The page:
The PlayStation DualSense controller and PlayStation 5 console.
Jakub Porzycki | Nurphoto | Getty Images
Sony is making a bold bet on Africa’s video game industry.
The Japanese consumer electronics and gaming giant has invested an undisclosed sum into Carry1st, a video game studio based in Cape Town, South Africa, via its Sony Innovation Fund venture arm, Carry1st told CNBC exclusively.
The deal is a strategic investment that will see the two companies partner on a range of commercial opportunities. For now, the two companies are in the “exploratory stages” of that partnership.
Cordel Robbin-Coker, CEO and co-founder of Carry1st, said talks with the Sony Innovation Fund began about eight to nine months ago, and that his pitch to the PlayStation console maker was that Africa is the next big market to find growth in video games.
“As large companies like Sony that have really strong footholds in tier-one and tier-two markets start thinking about where the next billion customers and gamers are going to come from, our pitch is that Africa is a prime market for that,” Robbin-Coker told CNBC in an interview.
“We believe very firmly that there is an incredibly underrated console opportunity in Africa,” Robbin-Coker said, citing countries like Nigeria, Morocco and Algeria as places where console adoption is rising a lot.
Sony is coming into an emerging gaming market with blistering growth potential. Sub-Saharan Africa’s gaming industry is expected to generate over $1 billion for the first time in 2024, according to research from Carry1st and venture capital firm Konvoy.
Many gamers in Africa are buying consoles on “gray” markets — in other words, from vendors who’ve imported consoles from overseas to resell them locally, Robbin-Coker added.
One aspect of Carry1st’s partnership with Sony was about helping the games and entertainment giant expand PlayStation’s footprint in Africa.
Sony forecast it would sell a record 25 million PlayStation 5 units in its 2023 fiscal year, which would mark the best year for any PlayStation console in history. The PS5 was initially blighted by shortages due to a scarcity of chips and supply chain disruptions.
Sony’s bet with its stake in Carry1st is that Africa will be the next major market to drive growth in PS5 sales.
“Our hope is that we can help [Sony] to expand their reach of PlayStation in the region and support them in a range of ways, including broader go-to-market strategies, as well as digital payments,” Robbin-Coker told CNBC.
He noted Carry1st could take advantage of the changing console business model, where sales have gone from primarily in-store payments for physical consoles and games to a more online experience marked by digital downloads, free-to-play games, and in-app purchases.
Carry1st’s localized payment service Pay1st allows African gamers to buy games using local infrastructure, bank accounts, and payment methods including M-Pesa and mobile wallets. Game makers can monetize their games on Carry1st, the company’s online marketplace for games and add-on content.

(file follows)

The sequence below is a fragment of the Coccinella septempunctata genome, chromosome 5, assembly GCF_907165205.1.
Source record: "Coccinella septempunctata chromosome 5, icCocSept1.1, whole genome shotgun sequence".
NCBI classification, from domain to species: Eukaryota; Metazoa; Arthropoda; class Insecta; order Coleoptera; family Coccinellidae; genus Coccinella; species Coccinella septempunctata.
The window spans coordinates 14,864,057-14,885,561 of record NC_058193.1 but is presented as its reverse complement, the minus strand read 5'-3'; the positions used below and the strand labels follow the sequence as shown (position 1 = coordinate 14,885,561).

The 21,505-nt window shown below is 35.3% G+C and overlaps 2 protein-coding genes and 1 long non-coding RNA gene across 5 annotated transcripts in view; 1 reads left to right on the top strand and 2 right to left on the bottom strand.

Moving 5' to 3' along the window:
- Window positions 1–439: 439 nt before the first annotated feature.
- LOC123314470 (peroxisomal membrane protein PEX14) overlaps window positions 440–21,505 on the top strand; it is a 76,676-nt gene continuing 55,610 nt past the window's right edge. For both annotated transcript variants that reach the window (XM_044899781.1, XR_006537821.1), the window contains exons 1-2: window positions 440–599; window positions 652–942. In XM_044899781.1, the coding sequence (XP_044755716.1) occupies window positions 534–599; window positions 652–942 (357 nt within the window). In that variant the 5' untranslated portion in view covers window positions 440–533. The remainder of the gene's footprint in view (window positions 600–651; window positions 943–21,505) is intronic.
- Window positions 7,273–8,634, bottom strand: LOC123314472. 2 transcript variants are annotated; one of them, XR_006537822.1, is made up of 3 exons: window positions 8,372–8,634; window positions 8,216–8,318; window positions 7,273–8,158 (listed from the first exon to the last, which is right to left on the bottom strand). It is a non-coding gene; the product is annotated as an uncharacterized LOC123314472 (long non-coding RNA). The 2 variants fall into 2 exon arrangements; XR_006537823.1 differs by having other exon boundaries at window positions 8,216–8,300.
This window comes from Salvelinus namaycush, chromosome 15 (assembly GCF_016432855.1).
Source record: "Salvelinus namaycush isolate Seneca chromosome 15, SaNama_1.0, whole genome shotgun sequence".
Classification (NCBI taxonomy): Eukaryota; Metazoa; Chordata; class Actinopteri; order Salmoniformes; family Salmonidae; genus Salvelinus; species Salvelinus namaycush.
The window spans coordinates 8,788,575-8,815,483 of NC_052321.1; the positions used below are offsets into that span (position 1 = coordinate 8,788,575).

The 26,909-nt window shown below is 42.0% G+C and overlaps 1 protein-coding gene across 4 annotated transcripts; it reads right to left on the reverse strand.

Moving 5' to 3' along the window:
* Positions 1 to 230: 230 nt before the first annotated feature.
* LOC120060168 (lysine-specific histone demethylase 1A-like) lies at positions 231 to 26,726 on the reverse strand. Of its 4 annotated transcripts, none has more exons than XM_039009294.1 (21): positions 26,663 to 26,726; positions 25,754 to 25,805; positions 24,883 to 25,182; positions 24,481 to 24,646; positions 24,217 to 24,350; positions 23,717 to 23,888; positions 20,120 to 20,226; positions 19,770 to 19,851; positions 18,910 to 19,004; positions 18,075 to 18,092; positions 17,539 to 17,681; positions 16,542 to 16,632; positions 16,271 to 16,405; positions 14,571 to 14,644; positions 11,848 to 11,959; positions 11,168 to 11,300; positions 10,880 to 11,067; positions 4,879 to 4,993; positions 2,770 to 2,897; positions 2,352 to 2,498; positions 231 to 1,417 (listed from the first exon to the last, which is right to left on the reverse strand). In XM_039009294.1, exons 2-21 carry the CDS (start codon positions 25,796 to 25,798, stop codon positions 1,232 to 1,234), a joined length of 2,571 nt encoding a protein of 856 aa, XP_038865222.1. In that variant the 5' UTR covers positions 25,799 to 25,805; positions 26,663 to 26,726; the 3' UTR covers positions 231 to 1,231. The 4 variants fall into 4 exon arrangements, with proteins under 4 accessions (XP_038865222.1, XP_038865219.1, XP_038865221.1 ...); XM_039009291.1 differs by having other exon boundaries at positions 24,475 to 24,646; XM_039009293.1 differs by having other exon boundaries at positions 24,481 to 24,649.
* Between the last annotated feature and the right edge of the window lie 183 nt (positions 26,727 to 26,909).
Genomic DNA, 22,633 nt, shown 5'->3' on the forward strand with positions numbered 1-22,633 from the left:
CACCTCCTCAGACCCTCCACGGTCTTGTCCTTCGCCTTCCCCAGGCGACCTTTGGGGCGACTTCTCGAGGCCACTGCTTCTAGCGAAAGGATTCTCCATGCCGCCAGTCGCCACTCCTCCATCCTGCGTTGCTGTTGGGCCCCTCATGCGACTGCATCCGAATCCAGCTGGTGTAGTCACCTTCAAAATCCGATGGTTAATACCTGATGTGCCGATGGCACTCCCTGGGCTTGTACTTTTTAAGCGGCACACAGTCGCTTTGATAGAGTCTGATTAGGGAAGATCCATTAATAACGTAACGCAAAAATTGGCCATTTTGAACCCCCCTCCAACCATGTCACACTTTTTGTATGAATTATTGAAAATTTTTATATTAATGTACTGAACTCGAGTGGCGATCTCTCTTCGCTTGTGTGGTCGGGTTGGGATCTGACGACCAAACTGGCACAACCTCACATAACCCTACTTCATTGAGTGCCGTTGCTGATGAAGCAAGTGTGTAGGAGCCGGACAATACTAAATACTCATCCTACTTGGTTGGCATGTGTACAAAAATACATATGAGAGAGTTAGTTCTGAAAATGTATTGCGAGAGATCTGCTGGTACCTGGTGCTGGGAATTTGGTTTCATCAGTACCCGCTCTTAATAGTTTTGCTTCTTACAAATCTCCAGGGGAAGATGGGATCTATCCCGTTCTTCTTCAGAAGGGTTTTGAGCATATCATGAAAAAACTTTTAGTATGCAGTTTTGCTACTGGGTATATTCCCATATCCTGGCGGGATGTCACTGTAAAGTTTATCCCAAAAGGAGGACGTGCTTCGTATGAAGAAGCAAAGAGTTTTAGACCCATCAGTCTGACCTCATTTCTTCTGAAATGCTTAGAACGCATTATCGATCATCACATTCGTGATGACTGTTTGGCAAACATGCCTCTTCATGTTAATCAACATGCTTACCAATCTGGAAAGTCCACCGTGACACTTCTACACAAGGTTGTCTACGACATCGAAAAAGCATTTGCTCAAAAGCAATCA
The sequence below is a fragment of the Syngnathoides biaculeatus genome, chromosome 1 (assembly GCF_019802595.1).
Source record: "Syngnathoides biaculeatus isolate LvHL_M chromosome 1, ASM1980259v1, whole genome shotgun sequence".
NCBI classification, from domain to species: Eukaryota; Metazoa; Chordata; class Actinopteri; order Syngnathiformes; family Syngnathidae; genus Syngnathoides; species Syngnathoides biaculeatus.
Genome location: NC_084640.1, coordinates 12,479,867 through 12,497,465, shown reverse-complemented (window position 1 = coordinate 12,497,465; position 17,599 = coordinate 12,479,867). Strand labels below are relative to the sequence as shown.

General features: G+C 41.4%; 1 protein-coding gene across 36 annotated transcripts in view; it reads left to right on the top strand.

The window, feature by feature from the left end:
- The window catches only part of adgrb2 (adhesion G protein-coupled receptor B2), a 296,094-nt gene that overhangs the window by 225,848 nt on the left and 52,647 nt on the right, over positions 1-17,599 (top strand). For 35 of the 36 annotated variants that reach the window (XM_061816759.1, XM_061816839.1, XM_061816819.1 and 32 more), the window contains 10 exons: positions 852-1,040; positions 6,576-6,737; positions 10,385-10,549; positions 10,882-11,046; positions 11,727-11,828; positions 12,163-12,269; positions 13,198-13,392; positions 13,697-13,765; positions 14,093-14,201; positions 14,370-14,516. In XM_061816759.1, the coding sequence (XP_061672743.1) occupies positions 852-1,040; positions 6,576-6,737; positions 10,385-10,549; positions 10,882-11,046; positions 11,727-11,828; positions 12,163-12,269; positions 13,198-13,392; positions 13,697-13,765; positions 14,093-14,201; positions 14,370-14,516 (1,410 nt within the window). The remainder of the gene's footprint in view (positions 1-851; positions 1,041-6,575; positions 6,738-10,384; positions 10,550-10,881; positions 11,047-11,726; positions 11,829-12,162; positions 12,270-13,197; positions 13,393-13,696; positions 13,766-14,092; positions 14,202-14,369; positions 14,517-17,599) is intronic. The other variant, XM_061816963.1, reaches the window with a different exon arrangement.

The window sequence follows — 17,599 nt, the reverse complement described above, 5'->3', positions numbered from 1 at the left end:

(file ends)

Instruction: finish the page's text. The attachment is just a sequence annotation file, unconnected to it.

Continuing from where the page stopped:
Carry1st, founded in 2018, specializes in developing mainly social and casual puzzle-based mobile games for an African audience.
Carry1st currently only makes and scales games for other clients, like Activision. But the company is now planning to develop its own original titles this year, with development underway on three new games.
Little is known about the original games for now, but Robbin-Coker says he is “very confident” about the road map for Carry1st’s original titles, and that he “firmly believes” the company is on track to launch its debut first-party game sometime in 2024.
Carry1st is still an early-stage startup, but its growth has been on a tear in recent years. Carry1st says its revenues climbed nearly ninefold between 2021 and 2023. Carry1st said it was unable to give a fuller picture of its financials given the sensitivity of the numbers.
Carry1st works with the likes of Activision, Supercell and Riot Games to bring Western game franchises like “Call of Duty: Mobile” and “Valorant” to Africa.
The company is behind the mobile games “Mancala Adventures,” “SpongeBob Krusty Cook-Off” — made in partnership with Nickelodeon — “Ludo Blitz” and “Mine Rescue.”
Sony’s investment in Carry1st marks the first financial commitment of its new flagship African venture fund, Sony Innovation Fund: Africa, which launched in October 2023 to invest in early-stage startups in Africa’s entertainment industry.
Sony Ventures Corporate, Sony’s venture arm, allocated an initial $10 million to its Africa fund.
Carry1st’s latest deal adds to its list of venture backers, with another top name on the cap table. Andreessen Horowitz, Bitkraft Ventures, Google, Riot Games, and rapper Nas have so far backed the company with $60 million of funding to date.